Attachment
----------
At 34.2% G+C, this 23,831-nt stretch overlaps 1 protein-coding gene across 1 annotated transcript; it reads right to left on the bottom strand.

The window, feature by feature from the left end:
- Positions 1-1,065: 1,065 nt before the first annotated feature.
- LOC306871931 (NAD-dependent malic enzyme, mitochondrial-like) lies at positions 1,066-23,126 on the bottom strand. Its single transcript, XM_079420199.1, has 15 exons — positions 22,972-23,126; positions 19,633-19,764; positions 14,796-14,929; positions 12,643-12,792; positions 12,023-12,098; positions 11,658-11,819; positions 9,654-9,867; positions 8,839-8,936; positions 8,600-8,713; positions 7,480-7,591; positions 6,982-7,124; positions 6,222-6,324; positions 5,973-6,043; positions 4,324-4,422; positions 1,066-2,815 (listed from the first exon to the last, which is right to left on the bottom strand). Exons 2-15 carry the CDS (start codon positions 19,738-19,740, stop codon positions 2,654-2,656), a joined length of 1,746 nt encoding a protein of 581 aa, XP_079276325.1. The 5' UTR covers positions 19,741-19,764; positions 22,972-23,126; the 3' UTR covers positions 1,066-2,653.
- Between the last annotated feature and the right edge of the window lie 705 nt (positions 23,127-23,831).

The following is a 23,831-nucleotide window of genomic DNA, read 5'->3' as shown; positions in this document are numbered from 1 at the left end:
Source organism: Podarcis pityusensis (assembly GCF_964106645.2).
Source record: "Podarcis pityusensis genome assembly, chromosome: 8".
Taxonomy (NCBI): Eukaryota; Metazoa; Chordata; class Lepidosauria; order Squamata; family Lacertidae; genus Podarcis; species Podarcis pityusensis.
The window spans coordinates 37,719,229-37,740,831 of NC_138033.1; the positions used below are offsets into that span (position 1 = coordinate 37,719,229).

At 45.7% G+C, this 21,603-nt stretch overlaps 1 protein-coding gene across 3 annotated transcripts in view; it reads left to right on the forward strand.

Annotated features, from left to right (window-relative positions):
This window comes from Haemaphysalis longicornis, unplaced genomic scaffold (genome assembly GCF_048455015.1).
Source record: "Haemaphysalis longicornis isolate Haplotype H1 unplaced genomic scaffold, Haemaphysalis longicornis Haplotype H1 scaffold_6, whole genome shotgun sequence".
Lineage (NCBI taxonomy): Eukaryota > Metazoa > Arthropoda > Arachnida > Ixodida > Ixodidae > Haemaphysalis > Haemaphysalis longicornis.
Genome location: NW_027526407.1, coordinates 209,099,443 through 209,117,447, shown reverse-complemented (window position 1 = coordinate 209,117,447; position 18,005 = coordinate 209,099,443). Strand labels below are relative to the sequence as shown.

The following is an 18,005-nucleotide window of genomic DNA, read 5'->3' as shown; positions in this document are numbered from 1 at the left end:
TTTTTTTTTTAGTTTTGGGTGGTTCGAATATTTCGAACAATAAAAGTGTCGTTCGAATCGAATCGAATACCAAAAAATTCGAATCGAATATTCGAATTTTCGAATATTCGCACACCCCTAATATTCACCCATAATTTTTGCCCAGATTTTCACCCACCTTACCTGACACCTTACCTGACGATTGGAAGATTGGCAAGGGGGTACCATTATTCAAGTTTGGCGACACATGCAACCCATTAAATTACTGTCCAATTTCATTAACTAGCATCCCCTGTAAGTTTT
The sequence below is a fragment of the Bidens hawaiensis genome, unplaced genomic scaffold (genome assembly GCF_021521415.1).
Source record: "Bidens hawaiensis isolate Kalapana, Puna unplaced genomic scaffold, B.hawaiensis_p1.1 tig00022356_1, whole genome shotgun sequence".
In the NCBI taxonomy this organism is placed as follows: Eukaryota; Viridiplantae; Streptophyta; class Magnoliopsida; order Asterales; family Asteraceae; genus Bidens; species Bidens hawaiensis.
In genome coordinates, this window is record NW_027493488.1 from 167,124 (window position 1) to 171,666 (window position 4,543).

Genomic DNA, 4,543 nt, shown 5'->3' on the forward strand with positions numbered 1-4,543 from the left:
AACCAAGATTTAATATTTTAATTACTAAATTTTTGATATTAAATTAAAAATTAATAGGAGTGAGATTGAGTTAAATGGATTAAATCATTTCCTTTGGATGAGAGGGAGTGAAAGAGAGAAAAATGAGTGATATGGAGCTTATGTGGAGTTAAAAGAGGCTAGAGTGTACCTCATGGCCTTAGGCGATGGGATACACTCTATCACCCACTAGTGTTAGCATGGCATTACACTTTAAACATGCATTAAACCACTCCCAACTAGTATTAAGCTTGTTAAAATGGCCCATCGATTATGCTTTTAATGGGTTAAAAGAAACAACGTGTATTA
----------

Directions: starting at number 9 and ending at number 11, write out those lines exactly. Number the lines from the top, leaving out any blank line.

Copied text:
Taxonomy (NCBI): Eukaryota; Metazoa; Chordata; class Lepidosauria; order Squamata; family Lacertidae; genus Podarcis; species Podarcis pityusensis.
The window spans coordinates 37,719,229-37,740,831 of NC_138033.1; the positions used below are offsets into that span (position 1 = coordinate 37,719,229).

At 45.7% G+C, this 21,603-nt stretch overlaps 1 protein-coding gene across 3 annotated transcripts in view; it reads left to right on the forward strand.